Restoring New York’s Marine Life, With the Help of a Billion Oysters

May 26, 2022

Class of ’22 graduate researches and seeks to repair the city’s coastal waters.

Jennifer Zhu
Jennifer Zhu on Pier 5 on Brooklyn Bridge Park. Credit: Coralie Carlson/CUNY Graduate Center

When Jennifer Zhu (Ph.D. ’22, Biology) was growing up in New York City, she wasn’t aware of the natural environment surrounding her urban landscape. It was only later, as a Cornell undergraduate who was interested in the genetics of oysters, that she realized her hometown was home not only to an oyster population, but to a variety of marine life. “I left the city to find out that there actually was nature in the city,” she says. “And I came back to enjoy the nature I hadn’t really encountered.”

Now Zhu is helping high school students in New York to get first-hand experience with urban nature, and with the creature that was once famously plentiful in its waters, as part of her role at the Billion Oyster Project, a nonprofit dedicated to restoring oysters — one billion of them by 2035 — to New York Harbor through public education initiatives. As the organization’s marine habitat resource specialist, a job she started in February, two months after defending her Ph.D., Zhu has found herself in a position that seems perfectly tailored to her interests and goals.

The first in her family to attend college — her parents immigrated from China — Zhu enrolled in Cornell intending to study biological science. During her first year, she had the opportunity to travel to the Galápagos Islands for a week as part of a class. “That was when the passion really opened up to nature and marine life,” she says. “Everything there was almost immaculate, and viable.” The experience also gave her a concrete understanding of the impact of humans on the environment. “You kind of have to see for yourself how nature can be when it’s untouched, without garbage and pollution.”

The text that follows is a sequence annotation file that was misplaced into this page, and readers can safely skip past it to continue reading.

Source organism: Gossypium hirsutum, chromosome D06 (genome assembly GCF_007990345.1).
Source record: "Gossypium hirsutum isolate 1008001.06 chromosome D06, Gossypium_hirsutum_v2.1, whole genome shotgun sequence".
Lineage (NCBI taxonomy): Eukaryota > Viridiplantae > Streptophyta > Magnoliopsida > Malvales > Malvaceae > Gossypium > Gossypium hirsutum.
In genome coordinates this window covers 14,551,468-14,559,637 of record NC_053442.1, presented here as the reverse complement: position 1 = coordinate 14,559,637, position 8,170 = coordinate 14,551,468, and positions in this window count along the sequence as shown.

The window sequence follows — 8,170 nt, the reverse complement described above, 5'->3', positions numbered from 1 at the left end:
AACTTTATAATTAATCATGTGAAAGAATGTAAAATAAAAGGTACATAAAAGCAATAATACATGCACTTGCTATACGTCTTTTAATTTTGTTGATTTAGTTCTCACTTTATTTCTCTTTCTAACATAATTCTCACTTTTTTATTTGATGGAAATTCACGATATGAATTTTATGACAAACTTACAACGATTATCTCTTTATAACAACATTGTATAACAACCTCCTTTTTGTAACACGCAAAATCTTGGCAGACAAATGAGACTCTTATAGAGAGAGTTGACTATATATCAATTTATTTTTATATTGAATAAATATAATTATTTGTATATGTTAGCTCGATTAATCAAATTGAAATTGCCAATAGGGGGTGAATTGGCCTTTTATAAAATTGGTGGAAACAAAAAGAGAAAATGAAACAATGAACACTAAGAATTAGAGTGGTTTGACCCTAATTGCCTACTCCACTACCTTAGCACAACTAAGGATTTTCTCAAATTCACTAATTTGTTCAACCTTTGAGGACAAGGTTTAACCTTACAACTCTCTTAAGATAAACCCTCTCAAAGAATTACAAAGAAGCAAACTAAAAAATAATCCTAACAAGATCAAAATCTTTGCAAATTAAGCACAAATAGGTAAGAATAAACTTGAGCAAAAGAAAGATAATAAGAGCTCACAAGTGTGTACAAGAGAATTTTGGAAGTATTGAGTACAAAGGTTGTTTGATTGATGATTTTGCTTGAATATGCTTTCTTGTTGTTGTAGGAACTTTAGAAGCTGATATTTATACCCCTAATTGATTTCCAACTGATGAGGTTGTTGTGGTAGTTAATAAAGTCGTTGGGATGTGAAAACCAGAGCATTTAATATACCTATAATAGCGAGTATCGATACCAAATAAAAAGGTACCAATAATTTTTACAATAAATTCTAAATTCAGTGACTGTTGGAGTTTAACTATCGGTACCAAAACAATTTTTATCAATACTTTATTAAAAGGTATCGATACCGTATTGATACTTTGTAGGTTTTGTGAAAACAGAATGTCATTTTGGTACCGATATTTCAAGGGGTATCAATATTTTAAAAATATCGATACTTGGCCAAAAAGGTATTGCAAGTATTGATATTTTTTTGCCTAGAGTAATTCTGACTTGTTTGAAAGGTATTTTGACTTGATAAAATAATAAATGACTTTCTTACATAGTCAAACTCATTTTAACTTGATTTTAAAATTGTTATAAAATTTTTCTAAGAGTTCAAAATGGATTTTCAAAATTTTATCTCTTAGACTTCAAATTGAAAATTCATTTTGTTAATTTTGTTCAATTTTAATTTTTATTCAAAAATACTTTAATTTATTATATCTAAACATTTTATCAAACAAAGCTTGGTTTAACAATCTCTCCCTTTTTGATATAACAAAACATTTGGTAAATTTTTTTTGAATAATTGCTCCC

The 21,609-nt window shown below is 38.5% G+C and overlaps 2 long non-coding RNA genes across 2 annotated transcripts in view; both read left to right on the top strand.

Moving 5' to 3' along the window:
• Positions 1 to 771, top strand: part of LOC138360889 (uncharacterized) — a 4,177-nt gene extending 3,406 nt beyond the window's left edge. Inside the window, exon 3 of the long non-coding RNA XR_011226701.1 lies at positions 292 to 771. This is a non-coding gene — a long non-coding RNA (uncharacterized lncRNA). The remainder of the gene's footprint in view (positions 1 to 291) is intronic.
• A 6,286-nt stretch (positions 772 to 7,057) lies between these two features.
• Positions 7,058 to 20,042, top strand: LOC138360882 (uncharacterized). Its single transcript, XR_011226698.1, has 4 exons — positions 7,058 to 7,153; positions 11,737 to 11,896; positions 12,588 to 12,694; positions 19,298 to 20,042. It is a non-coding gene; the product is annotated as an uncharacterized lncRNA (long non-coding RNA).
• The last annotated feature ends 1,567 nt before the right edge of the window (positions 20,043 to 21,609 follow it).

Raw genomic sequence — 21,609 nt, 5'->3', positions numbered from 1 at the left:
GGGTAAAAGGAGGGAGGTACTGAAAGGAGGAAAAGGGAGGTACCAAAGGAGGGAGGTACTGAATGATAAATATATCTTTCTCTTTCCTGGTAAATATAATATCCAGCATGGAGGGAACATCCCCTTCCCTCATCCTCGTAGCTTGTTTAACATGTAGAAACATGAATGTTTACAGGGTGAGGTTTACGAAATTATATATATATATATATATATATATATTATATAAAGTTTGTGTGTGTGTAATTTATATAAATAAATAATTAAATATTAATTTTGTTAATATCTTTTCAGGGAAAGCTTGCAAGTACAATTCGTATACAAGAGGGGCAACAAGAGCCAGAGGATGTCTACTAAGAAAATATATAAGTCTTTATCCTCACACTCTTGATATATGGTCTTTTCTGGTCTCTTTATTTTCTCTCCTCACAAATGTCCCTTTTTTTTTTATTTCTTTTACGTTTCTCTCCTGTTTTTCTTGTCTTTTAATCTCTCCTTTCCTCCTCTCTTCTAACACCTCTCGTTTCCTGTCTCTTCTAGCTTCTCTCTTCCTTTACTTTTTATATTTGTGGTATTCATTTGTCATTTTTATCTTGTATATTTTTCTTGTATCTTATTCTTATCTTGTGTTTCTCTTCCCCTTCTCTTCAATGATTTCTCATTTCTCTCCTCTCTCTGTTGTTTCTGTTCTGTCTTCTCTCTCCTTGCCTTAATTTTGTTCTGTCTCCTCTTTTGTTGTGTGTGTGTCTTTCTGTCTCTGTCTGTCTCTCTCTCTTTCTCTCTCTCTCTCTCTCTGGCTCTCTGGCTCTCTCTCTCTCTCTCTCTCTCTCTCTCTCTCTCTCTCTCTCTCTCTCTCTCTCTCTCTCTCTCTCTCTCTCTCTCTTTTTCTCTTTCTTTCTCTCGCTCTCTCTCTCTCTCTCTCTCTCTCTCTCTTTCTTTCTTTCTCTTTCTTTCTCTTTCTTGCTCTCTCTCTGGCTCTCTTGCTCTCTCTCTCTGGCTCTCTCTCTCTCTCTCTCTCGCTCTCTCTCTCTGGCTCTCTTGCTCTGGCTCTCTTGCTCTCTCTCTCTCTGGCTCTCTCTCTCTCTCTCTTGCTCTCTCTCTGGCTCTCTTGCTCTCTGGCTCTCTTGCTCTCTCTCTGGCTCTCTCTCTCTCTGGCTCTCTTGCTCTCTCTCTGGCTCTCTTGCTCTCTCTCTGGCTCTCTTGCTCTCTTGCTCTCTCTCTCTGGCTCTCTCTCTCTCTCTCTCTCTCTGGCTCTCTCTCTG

She first got in touch with the Billion Oyster Project when a professor at Cornell invited her to conduct field work at some of their research stations. By the time she graduated, she’d decided to pursue a Ph.D. at the Graduate Center, where she met Professor J. Stephen Gosnell (GC/Baruch; Biology/Natural Sciences), whose lab conducts fieldwork in the city’s coastal waters. Zhu expanded her research to include ribbed mussels, investigating how their restoration might enhance the ecosystem services they contribute to the salt marshes of Jamaica Bay. She also reconnected with the Billion Oyster Project, because Gosnell’s lab, which she joined, was working with the project on oyster reef restoration.

Why oysters? Just a century ago, they were so common in New York Harbor that they were cheap bar food and exported by the millions. “Back then you could go into New York Harbor and pick up an oyster shell as big as a dinner plate,” Zhu says. Overharvesting, dredging, and pollution all but destroyed the population. The Billion Oyster Project hopes that part of the solution, at least in terms of the harbor’s cleanliness, might be oysters themselves: They are natural water filters. And the benefits of restoring the city’s oyster population go far beyond creating a habitable environment for marine life. Oysters tend to grow one on top of the other, forming reefs that serve as breakwaters that can help absorb the wave energy of storms and hurricanes. The Billion Oyster Project restores reefs throughout the harbor and is part of the Living Breakwater Project, designed to help protect Staten Island from the next Hurricane Sandy. “The living part of these breakwater structures is our oysters,” Zhu says. “Our oysters are thriving, and they are going to be attracting a whole bunch of other marine animals that will make a healthy ecosystem that even more marine life can join.”